When we compiled this article the Columbia Greenway Rail Trail began at Main Street, running south as far as the town line with Southwick where it merges with the Southwick Rail Trail.
The trail is unique, as the old line is elevated for its entirety through downtown. At the time of writing a bridge was being constructed on Main Street, and the final phase will connect downtown with Women’s Temperance Park on the north bank of the Westfield River.
4. Grandmother’s Garden
A short way west of downtown Westfield is Allen Park, which was donated to the city by one Albert Allen in 1929 to be used as a park.
This included a formal garden on a half-acre plot, in memory of Albert’s mother and designed by local horticulturalist Elizabeth Bush Fowler (1886-1954).
Over time this became known as Grandmother’s Garden, and this space owes its survival to the non-profit organization, Friends of Grandmother’s Garden (F.O.G.G.), which was set up when the garden was threatened with closure in 1994.
With a cute pavilion and a riot of color in summer, Grandmother’s Garden is a favorite setting for wedding and family photographs, or a little me time with a book.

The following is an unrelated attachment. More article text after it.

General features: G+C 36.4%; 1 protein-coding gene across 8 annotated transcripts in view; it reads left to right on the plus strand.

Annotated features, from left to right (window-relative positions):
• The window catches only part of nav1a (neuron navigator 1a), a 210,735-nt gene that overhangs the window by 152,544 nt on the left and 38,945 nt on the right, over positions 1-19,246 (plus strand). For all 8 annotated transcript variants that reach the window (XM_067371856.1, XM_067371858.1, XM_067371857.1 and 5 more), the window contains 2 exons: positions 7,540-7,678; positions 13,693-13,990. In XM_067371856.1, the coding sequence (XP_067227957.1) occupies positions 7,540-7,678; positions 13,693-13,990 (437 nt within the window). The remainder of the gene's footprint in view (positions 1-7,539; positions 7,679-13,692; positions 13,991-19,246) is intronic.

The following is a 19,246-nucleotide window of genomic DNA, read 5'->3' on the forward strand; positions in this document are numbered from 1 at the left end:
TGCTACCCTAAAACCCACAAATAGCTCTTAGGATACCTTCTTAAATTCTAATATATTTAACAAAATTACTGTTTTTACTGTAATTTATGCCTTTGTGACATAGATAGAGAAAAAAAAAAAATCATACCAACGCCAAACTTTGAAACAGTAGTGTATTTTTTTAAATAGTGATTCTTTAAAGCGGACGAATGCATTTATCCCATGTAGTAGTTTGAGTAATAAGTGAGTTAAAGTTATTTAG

5. Hampton Ponds State Park
In the very northeast of Westfield there’s a chain of ponds with a recreation area on the southeast side.
Hampton Ponds State Park is a delight in summer for its two clean and large sandy beaches, one of which is guarded.
You’ve also got a newly renovated boat ramp, and both motorized and non-motorized vessels are permitted.
After some swimming or paddling you can relax with a picnic or cookout, courtesy of the charcoal grills here. When it comes to fishing, Hampton Ponds are stocked in spring and fall with trout, while largemouth bass, sunfish and chain pickerel have all been caught here.
6. Westfield Farmers’ Market
On Thursday afternoons from early June to late October there’s a farmers’ market in an attractive setting next to the Episcopal Church of the Atonement on Court St.
When we put this article together there were more than 20 full-time vendors, and a large contingent of part-time and visiting vendors.